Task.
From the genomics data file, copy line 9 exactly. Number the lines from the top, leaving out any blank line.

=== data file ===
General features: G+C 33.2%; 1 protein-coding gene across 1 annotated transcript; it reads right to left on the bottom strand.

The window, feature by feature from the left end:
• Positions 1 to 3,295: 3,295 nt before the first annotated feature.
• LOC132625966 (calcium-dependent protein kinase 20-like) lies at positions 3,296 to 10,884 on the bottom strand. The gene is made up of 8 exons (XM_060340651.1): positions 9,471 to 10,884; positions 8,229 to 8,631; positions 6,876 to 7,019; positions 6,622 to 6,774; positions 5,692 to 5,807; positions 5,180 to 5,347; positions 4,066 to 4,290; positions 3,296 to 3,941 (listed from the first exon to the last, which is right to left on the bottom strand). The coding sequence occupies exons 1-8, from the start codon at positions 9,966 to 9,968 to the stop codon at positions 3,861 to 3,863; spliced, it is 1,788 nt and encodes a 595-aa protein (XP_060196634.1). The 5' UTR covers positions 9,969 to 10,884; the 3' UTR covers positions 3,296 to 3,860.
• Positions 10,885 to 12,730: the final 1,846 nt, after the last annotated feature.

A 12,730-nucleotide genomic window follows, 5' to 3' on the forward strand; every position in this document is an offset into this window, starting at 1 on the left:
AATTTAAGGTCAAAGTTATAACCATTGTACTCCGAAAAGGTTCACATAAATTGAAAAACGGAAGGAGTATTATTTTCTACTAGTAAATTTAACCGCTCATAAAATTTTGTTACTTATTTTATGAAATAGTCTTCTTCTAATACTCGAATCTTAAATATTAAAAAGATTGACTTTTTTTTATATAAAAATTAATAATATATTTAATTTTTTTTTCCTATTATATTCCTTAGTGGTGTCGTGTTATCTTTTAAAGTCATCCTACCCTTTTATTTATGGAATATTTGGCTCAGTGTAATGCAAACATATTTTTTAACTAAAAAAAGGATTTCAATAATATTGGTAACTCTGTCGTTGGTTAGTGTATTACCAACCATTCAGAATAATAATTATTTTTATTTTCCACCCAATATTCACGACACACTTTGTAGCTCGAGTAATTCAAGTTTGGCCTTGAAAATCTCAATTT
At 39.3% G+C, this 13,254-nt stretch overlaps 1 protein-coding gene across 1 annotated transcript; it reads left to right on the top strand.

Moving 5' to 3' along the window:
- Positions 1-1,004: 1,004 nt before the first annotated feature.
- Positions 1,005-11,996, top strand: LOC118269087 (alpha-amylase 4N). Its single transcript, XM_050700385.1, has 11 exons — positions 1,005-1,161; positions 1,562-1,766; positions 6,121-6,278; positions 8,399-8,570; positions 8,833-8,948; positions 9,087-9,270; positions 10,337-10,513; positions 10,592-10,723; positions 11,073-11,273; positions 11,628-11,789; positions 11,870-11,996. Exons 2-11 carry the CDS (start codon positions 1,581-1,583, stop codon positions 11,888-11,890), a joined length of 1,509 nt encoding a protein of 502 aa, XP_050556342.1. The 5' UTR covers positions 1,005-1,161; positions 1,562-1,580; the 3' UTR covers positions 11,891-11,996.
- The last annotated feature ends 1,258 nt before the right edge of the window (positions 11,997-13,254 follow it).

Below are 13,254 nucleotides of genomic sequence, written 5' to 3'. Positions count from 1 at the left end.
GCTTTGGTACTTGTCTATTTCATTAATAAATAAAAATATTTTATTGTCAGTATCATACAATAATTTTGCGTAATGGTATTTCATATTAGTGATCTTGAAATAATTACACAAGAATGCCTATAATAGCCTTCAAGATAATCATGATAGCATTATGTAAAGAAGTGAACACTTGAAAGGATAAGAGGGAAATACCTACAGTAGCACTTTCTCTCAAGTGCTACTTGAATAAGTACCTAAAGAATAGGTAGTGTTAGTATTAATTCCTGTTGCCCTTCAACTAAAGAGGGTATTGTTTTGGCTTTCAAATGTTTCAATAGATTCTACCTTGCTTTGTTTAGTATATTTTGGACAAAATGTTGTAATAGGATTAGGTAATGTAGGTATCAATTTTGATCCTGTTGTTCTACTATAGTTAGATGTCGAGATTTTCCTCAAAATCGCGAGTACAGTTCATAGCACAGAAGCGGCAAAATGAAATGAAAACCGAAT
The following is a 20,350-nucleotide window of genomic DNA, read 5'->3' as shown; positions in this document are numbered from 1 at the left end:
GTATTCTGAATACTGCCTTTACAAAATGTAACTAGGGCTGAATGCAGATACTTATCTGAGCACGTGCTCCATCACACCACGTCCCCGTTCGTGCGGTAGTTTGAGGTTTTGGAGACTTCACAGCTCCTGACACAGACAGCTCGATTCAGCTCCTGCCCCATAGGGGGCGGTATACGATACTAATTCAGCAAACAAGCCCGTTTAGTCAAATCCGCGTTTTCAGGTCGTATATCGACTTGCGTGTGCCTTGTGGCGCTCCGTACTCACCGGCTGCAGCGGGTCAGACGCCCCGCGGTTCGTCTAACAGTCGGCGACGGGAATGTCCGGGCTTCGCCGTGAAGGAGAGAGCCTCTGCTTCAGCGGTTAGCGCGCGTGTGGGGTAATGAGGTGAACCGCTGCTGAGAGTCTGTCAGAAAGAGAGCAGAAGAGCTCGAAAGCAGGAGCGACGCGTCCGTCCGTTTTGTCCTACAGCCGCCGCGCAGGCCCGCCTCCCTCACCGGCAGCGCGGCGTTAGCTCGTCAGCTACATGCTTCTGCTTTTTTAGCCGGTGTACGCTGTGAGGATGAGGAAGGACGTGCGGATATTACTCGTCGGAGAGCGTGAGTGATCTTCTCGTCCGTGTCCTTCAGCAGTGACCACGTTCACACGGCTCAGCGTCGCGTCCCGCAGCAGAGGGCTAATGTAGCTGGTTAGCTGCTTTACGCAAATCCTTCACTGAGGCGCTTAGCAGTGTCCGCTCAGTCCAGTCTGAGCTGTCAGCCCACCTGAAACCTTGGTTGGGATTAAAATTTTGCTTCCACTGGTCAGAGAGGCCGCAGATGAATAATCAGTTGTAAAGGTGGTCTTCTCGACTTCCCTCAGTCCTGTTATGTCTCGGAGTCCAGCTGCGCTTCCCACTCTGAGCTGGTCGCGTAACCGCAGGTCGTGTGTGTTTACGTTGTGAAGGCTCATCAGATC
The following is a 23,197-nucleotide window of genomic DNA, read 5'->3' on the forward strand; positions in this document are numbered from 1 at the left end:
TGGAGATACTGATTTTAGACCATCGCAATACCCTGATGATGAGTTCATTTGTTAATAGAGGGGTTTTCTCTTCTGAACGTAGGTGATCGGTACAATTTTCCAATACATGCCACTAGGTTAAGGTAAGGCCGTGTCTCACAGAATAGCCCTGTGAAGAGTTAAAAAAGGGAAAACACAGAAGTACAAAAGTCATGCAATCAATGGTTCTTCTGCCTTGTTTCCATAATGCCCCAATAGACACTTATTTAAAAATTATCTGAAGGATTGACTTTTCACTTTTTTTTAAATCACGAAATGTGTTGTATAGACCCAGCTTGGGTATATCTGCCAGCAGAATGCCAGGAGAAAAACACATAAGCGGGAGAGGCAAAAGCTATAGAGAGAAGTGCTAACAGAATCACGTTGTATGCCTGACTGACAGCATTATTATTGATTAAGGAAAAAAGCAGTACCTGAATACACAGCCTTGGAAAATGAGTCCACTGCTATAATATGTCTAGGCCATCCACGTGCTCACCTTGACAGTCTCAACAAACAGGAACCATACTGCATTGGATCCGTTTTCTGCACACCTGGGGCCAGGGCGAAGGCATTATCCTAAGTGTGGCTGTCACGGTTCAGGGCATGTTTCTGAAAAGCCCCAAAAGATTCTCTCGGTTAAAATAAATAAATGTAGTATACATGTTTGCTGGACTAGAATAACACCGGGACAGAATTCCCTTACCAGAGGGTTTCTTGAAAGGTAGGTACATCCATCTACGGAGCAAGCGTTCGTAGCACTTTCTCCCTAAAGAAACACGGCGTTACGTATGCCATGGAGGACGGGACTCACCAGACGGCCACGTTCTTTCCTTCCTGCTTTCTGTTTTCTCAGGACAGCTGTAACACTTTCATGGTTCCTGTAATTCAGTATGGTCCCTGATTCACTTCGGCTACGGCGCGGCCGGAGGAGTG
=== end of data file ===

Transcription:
Moving 5' to 3' along the window: